No Center of Excellence in Social – Interview with Marshall Sponder, Author of Social Media Analytics

Author: Andre Bourque
Published: April 30, 2012 at 6:01 am
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This month’s Social Media Analytics Summit in San Francisco was all about measurement—perhaps the most elusive and sought after subject for businesses seeking the best ways to use the latest media. Organized by Useful Social Media and Text Analytics News, the conference featured a discussion by Marshall Sponder, author of the book, Social Media Analytics. sm-pie-socialmarketingfella.comI had the pleasure to speak with Marshall and get more perspective on his thoughts about the state of social media.

“What we think we’re going to get out of social media is sometimes different,” Marshall explained.The real challenge with figuring out how to optimize social media, is the nature of social media itself. Marshall identified five key challenges to social media practice for business.

1.  No process

"Nobody seems to know how to do this right," Marshall says. "If they are doing it well, aren't talking about it all that much." What this means it there's no standardization of it all. No only are standards lacking, but sharing is missing, as well. So largely, businesses are out discovering social media on their own, and not sharing a whole lot with others.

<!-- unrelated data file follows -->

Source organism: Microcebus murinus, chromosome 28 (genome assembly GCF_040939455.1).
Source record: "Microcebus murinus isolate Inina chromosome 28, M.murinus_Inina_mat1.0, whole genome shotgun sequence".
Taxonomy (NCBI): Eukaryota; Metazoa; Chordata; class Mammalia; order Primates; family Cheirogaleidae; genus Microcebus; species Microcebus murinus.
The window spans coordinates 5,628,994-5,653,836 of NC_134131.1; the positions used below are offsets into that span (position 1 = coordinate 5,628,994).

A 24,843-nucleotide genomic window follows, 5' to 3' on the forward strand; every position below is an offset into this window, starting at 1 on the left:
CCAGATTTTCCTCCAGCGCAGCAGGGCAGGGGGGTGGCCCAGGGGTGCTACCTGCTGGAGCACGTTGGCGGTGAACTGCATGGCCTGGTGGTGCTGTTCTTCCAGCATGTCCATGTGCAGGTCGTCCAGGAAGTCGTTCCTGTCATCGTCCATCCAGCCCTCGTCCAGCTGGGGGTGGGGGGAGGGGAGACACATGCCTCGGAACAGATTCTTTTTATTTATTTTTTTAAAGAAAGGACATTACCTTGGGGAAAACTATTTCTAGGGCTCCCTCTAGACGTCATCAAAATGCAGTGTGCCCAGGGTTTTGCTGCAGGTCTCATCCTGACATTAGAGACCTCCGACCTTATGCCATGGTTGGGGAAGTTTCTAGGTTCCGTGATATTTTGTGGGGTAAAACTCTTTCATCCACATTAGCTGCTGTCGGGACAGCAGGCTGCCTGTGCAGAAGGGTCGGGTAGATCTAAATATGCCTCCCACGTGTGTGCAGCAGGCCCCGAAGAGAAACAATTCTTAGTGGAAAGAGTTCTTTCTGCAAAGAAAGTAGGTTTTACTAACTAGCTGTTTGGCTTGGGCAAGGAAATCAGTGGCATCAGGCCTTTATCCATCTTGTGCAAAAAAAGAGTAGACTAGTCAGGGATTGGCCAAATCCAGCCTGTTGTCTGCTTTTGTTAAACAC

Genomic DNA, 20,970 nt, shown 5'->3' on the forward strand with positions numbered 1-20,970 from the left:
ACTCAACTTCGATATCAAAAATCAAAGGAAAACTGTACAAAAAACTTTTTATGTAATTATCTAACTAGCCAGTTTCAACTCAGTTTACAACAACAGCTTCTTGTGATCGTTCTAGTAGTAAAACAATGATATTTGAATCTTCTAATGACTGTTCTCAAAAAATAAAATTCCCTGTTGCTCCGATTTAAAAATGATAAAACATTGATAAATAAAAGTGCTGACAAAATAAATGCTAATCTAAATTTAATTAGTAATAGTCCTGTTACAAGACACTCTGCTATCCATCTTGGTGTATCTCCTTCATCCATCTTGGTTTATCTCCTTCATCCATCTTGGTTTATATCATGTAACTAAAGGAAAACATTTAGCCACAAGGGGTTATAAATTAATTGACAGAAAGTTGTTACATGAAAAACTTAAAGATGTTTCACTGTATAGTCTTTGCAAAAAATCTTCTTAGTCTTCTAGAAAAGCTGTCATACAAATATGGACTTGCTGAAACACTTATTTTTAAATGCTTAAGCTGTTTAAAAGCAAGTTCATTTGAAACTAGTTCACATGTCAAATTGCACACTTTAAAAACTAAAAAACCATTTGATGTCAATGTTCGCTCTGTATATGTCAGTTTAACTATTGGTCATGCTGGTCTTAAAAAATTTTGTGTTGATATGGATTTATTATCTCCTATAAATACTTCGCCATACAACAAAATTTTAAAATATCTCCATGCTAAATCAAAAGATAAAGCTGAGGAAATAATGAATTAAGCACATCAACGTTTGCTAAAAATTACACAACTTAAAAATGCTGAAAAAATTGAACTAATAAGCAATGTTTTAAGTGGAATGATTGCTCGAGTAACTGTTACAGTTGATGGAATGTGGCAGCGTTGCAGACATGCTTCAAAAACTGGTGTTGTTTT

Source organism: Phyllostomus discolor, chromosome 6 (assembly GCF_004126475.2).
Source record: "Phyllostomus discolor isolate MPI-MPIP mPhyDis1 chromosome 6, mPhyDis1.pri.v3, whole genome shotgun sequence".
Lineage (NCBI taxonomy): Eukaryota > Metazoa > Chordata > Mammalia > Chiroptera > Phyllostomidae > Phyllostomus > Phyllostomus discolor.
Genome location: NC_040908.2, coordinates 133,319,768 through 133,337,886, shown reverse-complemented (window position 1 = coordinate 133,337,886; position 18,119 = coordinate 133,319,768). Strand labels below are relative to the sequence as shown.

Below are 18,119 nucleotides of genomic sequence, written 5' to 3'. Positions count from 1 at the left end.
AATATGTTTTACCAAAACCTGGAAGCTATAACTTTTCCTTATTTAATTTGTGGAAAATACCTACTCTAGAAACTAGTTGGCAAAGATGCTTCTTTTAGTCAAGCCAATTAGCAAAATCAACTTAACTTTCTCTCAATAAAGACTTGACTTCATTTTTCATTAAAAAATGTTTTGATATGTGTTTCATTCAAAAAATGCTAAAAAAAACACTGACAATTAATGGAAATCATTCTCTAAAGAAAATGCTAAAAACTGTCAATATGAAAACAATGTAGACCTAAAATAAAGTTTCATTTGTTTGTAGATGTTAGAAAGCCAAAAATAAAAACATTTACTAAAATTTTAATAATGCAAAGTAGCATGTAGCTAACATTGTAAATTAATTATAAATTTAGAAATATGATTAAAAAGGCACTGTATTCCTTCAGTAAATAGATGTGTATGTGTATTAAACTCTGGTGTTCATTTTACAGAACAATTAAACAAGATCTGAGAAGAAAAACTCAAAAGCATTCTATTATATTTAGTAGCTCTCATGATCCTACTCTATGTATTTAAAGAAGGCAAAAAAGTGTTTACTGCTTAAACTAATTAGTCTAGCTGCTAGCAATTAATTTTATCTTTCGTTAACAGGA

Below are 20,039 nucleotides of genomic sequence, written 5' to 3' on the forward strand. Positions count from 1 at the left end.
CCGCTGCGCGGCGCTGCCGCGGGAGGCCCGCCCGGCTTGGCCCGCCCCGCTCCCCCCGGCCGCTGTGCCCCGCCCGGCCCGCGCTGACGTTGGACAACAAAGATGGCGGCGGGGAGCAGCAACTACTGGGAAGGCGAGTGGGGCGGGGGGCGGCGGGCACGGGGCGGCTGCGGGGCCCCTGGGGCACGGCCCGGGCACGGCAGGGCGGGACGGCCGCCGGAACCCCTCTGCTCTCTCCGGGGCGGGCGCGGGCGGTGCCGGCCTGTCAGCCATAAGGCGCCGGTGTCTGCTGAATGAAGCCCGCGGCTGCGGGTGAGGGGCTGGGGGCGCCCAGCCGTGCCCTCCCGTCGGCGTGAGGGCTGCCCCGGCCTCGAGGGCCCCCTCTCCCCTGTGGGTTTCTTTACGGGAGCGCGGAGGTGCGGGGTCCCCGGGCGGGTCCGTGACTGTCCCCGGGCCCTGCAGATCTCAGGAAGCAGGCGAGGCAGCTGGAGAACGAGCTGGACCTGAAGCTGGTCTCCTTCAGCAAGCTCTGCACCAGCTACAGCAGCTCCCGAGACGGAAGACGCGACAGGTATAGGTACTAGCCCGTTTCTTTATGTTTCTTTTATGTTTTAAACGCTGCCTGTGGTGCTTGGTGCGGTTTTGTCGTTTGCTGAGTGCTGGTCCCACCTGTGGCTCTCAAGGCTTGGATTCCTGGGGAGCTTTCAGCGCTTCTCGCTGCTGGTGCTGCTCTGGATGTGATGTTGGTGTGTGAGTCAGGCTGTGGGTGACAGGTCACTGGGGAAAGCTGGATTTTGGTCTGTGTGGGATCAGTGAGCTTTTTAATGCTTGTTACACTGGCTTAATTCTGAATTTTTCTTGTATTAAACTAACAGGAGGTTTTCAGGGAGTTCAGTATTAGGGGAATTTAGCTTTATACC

2.  Success unidentified

As Marshall explains it, “A lot of people don’t exactly know how to do it, and what’s being put together and works well once, but can’t always be repeated.” That's causing a lot of confusion, duplication of effort, and uncertainty. It's all evidenced by widely attended conferences such as this one, where companies are all seated, eager to learn more about best practices and social media ROI. 

3.  90% unstructured

sm-data-socialmarketingfella.comThe type of data we as marketers and strategists normally deal with is structured, meaning we can assemble it, categorize it, and organize it. In customer relationship management systems (CRMs), for example, data is structured. We have specific pieces of information based on columns and rows in a field, such as names, roles, and addresses. Even in search data, we know when and where ads are being rendered. But with social, that structure is lacking, and that makes it difficult to manage and locate.

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Article Author: Andre Bourque

Andre (@SocialMktgFella) is the Managing Editor of Technorati. He's a top-ranked social media marketing and inbound marketing specialist, an advisor to Social Media Today, and maintains his own blog, Social Marketing Fella, focused on emerging social media industry technologies and trends. …

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